Port State

25 October 2012 | Article
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Fr

When a ship puts into port, it comes under the jurisdiction of the State on whose territory the port is situated. For a long time, these powers of jurisdiction were only exercised for the purpose of ensuring the safety of the people concerned. Since the 3rd UNCLOS [1], States have used their powers of jurisdiction as port States to ensure that rules regarding the protection of the marine environment are observed. And since more recently, to ensure compliance with rules regarding the preservation of halieutic resources: it is much easier to conduct investigations of a vessel in a port than on the high sea, especially in the hope of limiting activities that may be in violation of the law applied by the port State (cf. flag State and coastal State).

Unilaterally or, more generally, by means of a regional agreement, some States have thus compelled vessels wanting to put into their ports to comply with legal rules and regulations aimed at ensuring a better level of protection for the marine environment (double hull) or improved conservation of resources (prohibiting the unloading of certain species). Checks conducted by port States help towards giving legal regulations additional effectiveness, as they no longer depend on the capacities of the flag State or coastal State to have them enforced.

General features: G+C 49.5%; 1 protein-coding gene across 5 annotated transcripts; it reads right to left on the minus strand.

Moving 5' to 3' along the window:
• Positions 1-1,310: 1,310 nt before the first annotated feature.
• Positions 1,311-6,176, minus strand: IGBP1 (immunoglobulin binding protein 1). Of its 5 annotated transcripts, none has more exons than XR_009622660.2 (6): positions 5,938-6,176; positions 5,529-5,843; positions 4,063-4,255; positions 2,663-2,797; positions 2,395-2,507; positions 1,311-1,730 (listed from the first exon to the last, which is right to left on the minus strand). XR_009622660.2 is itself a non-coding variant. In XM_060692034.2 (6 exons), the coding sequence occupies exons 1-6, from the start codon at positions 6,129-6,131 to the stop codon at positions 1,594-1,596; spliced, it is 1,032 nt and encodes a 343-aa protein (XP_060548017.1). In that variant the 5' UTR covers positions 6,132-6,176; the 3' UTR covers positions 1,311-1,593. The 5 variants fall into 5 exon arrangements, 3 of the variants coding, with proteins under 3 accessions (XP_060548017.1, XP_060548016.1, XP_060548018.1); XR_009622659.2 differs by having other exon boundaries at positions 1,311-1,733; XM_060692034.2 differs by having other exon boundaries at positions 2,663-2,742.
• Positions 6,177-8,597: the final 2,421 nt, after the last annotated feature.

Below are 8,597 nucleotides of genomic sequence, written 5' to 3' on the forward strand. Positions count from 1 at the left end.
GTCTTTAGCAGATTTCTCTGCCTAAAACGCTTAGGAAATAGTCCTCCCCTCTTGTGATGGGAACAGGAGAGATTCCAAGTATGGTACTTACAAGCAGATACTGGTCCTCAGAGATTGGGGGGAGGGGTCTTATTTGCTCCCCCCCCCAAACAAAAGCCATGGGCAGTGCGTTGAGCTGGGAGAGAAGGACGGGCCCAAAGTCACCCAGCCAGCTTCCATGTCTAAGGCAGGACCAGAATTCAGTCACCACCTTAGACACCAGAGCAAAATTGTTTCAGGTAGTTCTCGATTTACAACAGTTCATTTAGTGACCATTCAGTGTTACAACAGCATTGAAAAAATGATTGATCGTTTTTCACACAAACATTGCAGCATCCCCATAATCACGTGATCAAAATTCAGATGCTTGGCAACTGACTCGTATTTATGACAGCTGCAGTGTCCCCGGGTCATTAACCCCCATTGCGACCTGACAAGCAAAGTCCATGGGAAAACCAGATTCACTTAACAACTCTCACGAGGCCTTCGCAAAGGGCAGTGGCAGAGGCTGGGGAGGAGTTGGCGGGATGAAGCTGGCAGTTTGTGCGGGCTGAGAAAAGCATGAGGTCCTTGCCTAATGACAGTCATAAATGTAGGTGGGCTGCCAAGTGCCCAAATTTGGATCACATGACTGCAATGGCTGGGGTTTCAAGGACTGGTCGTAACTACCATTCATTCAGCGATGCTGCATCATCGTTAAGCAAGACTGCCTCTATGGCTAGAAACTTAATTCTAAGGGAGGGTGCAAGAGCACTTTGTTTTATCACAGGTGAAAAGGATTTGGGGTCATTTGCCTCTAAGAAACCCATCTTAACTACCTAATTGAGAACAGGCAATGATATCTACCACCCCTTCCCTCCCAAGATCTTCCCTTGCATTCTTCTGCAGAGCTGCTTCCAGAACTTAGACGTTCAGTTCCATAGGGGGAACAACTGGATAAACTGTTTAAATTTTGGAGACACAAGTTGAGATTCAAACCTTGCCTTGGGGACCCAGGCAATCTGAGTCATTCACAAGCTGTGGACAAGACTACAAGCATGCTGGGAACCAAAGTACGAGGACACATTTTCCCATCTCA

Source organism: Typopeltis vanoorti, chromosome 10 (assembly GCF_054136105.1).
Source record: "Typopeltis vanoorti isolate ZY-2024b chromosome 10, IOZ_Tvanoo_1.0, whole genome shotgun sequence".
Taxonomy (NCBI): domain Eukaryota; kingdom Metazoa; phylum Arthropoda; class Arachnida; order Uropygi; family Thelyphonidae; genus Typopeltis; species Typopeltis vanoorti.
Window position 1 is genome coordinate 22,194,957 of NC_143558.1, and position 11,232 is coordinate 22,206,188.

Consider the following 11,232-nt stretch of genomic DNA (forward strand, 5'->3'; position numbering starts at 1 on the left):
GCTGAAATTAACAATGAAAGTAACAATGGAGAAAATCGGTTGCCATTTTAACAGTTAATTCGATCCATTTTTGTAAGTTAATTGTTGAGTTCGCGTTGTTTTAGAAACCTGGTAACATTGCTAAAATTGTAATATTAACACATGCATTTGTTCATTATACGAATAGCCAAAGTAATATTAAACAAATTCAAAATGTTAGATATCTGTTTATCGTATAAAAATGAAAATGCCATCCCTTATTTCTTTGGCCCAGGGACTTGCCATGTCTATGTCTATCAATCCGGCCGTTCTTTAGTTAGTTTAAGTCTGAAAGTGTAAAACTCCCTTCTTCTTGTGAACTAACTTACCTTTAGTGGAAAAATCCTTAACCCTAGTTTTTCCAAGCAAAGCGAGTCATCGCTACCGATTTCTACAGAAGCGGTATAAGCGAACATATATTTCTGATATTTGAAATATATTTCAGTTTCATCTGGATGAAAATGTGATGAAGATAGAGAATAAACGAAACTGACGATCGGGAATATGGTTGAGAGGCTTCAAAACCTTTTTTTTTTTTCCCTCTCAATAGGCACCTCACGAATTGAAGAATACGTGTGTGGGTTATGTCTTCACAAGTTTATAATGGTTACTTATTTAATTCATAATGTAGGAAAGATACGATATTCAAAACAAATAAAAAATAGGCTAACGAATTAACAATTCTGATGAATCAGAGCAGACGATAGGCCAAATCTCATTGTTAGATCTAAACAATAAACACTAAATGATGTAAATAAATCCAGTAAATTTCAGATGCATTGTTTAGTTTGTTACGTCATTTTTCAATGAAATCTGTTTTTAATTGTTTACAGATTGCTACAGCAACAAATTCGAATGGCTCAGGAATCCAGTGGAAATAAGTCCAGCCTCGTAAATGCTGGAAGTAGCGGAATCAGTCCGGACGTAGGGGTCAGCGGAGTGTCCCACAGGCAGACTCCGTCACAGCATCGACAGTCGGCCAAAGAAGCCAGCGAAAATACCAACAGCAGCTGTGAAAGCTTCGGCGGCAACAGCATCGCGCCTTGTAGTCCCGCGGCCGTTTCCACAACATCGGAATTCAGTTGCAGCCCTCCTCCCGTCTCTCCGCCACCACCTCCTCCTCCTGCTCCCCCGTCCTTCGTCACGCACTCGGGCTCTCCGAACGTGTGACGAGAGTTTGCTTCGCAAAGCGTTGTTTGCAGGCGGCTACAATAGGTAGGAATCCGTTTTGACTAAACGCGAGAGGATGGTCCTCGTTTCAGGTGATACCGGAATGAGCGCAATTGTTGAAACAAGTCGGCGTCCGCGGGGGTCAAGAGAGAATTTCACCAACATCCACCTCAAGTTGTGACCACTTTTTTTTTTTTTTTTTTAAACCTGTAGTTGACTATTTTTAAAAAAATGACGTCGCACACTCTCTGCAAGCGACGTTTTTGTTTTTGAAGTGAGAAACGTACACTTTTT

In the case of IUU fishing (illegal, unreported and unregulated fishing), the FAO Conference approved an agreement to fight against such activity [2], which is of particular interest as it recognizes not only the port State's authority to ensure that regulations on the conservation of resources are observed, but also, and most importantly, the obligation of said State to conduct such controls and exercise its authority as a port State with regard to fishing vessels, either national or foreign. Community regulations based on the principle of trackability, extremely restrictive for the import and export of halieutic products in or out of the European Union, are founded on the same principle.

However, all else being equal, port States, within the EU or elsewhere, may be faced by enormous difficulties when attempting to conduct the investigations they are supposed to carry out: cargoes suspected by the port State to be IUU still manage to penetrate the Common Market [3].

[1] Montego Bay, 1982.

[2] Agreement regarding the measures available to the port State designed to prevent, thwart and eliminate illegal, unreported and unregulated fishing. http://www.fao.org/fileadmin/user_upload/legal/docs/1_037t-e.pdf

[3] See on this subject the documentary "Through the net", produced in 2011 by the Environmental Justice Foundation with the backing of the IUCN. http://vimeo.com/ejfoundation 


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